Breathing abnormalities during sleep, apnea and hypopnea, are common events in older men and postmenopausal women. Although the etiology of these remains obscure, a number of observations have been made. First, a reduction in normal chemosensitivity during sleep is suggested by the frequent hypoxia and hypercapnia seen during sleep disordered breathing and has been demonstrated by ourselves and others. Although the explanation for this alteration in ventilatory control is unknown, recent investigation during wakefulness suggests that respiratory rhythm, resting ventilation, and ventilatory chemosensitivity tend to correlate closely with measures of metabolic rate, i.e. oxygen consumption (VO2) and carbon dioxide production (VCO2). As VO2-VCO2 is reported to be decreased during sleep, we hypothesize that the reduced metabolic rate observed in sleeping man may be the mediator of not only the previously described decrement in chemosensitivity seen during sleep, but also the dysrhythmic breathing. As also men are particularly prone to these disorders, age and gender related variation in sleeping metabolic rate may determine susceptibility to sleep disordered breathing. To solidify an association between VO2-VCO2, chemosensitivity, and breathing during sleep the following studies are planned. Normal men and women between the ages of 20 and 75 years will be studies to determine: a) If disordered breathing occurs in subjects with large decrements in VO2-VCO2 and not in those maintaining waking levels. b) If episodes of breathing dysrhythmias occur when VO2-VCO2 is at its lowest level. c) If increasing age is associated with larger sleep induced decrements in VO2-VCO2 and more breathing abnormalities. d) The effects of testosterone, estrogen, and progesterone on metabolism and breathing during sleep. e) The effects of artificially increasing and decreasing sleeping metabolic rate on breathing pattern. Ventilatory chemosensitivity will also be measured in both groups during sleep to confirm its correlation with metabolic rate. Second, it has been reported that upper airway resistance increases during sleep, probably secondary to decreased airway patency at the level of the hypopharynx. Although some increase in resistance is likely to occur in everyone due to reduced muscle tone, those people with the smallest airway (hypopharynx) seem prone to develop apnea. We plan to measure upper airway patency and resistance during wakefulness in normal men and women, and patients with obstructive sleep apnea to determine: a) If males differ from females; b) If age affects upper airway patency; c) The influence of testosterone on the upper airway; and d) If people with apnea differ from age, sex, and weight-matched controls. By investigation of metabolism, chemosensitivity, and upper airway patency we hope to gain insight into the mechanism of apnea and hyponea during sleep.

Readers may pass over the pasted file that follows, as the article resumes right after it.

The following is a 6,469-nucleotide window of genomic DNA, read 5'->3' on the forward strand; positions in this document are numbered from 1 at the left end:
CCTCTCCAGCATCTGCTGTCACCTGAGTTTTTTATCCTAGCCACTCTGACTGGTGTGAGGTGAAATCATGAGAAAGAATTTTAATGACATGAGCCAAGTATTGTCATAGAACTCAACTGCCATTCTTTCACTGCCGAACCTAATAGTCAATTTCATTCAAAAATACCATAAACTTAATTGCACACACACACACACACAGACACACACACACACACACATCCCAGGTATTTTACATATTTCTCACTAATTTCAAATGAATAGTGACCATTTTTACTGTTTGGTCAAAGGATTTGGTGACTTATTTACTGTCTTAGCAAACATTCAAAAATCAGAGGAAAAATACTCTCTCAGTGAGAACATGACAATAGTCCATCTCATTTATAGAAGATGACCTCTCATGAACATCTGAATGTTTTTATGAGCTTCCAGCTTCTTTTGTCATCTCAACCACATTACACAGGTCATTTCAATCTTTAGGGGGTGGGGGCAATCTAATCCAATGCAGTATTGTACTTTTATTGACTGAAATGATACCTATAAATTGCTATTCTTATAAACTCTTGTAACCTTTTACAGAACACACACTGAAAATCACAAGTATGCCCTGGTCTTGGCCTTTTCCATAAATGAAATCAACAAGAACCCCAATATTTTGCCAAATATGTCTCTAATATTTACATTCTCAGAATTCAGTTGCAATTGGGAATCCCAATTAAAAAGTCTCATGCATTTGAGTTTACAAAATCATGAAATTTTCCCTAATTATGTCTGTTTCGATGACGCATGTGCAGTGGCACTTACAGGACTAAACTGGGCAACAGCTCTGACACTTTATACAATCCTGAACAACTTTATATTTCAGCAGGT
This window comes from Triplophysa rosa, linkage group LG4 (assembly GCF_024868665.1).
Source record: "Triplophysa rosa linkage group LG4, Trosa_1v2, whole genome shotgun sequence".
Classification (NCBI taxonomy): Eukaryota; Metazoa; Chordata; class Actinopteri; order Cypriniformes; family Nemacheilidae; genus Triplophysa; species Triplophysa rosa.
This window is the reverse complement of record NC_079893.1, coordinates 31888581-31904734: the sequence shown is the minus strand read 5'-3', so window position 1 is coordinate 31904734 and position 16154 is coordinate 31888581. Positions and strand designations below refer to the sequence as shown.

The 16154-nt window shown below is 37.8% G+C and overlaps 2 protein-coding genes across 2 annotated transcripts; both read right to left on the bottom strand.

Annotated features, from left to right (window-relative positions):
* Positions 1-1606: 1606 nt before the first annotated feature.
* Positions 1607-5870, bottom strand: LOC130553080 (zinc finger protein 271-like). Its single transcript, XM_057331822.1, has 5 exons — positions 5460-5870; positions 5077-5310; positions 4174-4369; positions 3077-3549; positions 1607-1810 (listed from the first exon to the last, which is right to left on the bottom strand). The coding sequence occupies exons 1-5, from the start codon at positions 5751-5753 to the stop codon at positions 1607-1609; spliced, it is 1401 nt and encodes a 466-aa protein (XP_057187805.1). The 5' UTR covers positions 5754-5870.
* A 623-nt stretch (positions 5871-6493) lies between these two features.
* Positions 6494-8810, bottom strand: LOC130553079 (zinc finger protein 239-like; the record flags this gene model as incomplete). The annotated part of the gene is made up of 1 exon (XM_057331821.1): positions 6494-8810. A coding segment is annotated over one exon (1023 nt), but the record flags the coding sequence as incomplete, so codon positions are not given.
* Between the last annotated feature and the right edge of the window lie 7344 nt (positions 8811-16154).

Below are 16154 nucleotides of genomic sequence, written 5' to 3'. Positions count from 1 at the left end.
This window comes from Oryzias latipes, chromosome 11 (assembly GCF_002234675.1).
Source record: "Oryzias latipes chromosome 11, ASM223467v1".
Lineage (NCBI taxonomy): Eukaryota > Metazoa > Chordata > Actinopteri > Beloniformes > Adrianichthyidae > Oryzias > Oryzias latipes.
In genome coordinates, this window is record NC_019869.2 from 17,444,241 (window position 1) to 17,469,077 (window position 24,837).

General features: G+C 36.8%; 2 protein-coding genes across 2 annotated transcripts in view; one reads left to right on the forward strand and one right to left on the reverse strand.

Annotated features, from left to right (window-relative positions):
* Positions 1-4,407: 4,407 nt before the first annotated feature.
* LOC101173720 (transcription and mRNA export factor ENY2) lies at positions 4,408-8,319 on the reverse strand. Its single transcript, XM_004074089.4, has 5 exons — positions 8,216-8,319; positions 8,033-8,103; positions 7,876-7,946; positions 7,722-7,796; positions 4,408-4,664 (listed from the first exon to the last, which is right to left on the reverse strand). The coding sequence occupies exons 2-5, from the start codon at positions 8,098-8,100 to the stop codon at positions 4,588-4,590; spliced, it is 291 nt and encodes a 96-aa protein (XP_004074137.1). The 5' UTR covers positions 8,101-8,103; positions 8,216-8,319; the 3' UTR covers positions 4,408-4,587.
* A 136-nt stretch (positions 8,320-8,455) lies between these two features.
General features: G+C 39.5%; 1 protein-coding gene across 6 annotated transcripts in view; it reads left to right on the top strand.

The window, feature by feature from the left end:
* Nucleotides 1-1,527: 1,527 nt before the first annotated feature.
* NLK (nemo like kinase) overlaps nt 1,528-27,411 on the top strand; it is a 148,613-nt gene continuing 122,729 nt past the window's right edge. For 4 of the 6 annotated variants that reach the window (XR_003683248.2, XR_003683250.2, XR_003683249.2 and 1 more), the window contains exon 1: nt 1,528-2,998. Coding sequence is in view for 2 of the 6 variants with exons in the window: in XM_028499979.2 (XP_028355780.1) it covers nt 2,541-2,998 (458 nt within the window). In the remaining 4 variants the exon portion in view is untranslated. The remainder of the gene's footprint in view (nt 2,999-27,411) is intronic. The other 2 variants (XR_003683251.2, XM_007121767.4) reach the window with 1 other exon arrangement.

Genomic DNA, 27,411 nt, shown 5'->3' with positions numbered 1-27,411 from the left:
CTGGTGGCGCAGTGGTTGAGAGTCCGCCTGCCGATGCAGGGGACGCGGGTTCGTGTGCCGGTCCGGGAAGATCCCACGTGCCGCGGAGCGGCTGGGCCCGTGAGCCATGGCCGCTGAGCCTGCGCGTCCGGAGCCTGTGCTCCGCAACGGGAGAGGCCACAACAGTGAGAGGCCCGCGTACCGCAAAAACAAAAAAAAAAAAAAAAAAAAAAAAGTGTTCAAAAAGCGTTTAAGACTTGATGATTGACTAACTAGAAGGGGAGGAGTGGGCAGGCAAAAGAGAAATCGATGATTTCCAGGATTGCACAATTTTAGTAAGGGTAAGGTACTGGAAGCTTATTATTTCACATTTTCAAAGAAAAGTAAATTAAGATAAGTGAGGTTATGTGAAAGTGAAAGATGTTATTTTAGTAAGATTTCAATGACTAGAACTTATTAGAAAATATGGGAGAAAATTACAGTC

National Institute of Health (NIH)
National Heart, Lung, and Blood Institute (NHLBI)
Clinical Investigator Award (CIA) (K08)
Project #
Application #
Study Section
Project Start
Project End
Budget Start
Budget End
Support Year
Fiscal Year
Total Cost
Indirect Cost
University of Colorado Denver
Schools of Medicine
United States
Zip Code
Stauffer, J L; White, D P; Zwillich, C W (1990) Pulmonary function in obstructive sleep apnea. Relationships to pharyngeal resistance and cross-sectional area. Chest 97:302-7
Gleeson, K; Zwillich, C W; White, D P (1990) The influence of increasing ventilatory effort on arousal from sleep. Am Rev Respir Dis 142:295-300
Ballard, R D; Irvin, C G; Martin, R J et al. (1990) Influence of sleep on lung volume in asthmatic patients and normal subjects. J Appl Physiol 68:2034-41
Stauffer, J L; Buick, M K; Bixler, E O et al. (1989) Morphology of the uvula in obstructive sleep apnea. Am Rev Respir Dis 140:724-8
Wiegand, L; Zwillich, C W; White, D P (1989) Collapsibility of the human upper airway during normal sleep. J Appl Physiol 66:1800-8
Wiegand, L; Zwillich, C W; White, D P (1988) Sleep and the ventilatory response to resistive loading in normal men. J Appl Physiol 64:1186-95
White, D P; Gleeson, K; Pickett, C K et al. (1987) Altitude acclimatization: influence on periodic breathing and chemoresponsiveness during sleep. J Appl Physiol 63:401-12
Robinson, R W; White, D P; Zwillich, C W (1987) Relationship of respiratory drives to dyspnea and exercise performance in chronic obstructive pulmonary disease. Am Rev Respir Dis 136:1084-90
Robinson, R W; Zwillich, C W; Bixler, E O et al. (1987) Effects of oral narcotics on sleep-disordered breathing in healthy adults. Chest 91:197-203
Stauffer, J L; Zwillich, C W; Cadieux, R J et al. (1987) Pharyngeal size and resistance in obstructive sleep apnea. Am Rev Respir Dis 136:623-7

Showing the most recent 10 out of 19 publications